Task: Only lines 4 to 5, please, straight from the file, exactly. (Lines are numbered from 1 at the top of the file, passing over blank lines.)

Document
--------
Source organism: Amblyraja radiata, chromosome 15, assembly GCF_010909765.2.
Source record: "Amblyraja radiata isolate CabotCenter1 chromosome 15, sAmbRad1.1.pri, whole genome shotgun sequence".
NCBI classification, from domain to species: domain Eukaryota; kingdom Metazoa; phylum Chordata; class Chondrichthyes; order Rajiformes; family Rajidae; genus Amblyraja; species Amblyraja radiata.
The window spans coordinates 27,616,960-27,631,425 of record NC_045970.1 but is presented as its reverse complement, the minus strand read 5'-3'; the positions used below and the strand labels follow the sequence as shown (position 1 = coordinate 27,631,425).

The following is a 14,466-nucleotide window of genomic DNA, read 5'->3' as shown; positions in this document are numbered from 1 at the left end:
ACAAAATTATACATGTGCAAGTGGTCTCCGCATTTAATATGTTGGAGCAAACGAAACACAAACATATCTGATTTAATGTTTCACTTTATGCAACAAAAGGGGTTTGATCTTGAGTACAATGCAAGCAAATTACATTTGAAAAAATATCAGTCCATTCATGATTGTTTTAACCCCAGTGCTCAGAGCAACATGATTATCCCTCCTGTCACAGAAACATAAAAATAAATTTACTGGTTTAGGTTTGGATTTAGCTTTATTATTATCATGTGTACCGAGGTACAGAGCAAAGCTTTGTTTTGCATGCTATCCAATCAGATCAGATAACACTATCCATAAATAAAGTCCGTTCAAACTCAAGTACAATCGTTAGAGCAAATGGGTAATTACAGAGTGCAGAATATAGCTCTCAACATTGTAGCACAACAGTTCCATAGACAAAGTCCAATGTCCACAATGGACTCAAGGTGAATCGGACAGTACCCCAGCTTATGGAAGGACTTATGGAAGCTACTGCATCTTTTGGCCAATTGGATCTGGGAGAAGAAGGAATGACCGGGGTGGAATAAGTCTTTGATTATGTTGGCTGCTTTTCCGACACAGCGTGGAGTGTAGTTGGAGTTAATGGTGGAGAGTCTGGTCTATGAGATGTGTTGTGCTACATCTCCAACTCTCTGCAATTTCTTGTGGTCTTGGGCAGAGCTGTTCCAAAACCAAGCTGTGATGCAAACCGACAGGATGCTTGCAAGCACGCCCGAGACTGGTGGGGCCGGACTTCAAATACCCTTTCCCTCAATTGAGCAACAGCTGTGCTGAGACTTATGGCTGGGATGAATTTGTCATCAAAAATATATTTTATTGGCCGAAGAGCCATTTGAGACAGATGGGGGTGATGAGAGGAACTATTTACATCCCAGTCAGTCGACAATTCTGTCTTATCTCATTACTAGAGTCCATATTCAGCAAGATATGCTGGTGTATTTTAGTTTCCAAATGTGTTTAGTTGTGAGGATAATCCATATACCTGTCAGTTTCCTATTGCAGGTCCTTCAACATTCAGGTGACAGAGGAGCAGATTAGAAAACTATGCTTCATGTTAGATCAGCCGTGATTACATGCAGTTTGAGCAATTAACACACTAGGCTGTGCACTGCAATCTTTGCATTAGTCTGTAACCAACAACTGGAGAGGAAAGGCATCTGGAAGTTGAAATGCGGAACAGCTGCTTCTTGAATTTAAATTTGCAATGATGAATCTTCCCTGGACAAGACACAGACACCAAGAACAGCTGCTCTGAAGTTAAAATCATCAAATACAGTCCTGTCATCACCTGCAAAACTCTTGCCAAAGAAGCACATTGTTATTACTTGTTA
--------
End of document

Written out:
The window spans coordinates 27,616,960-27,631,425 of record NC_045970.1 but is presented as its reverse complement, the minus strand read 5'-3'; the positions used below and the strand labels follow the sequence as shown (position 1 = coordinate 27,631,425).

The following is a 14,466-nucleotide window of genomic DNA, read 5'->3' as shown; positions in this document are numbered from 1 at the left end: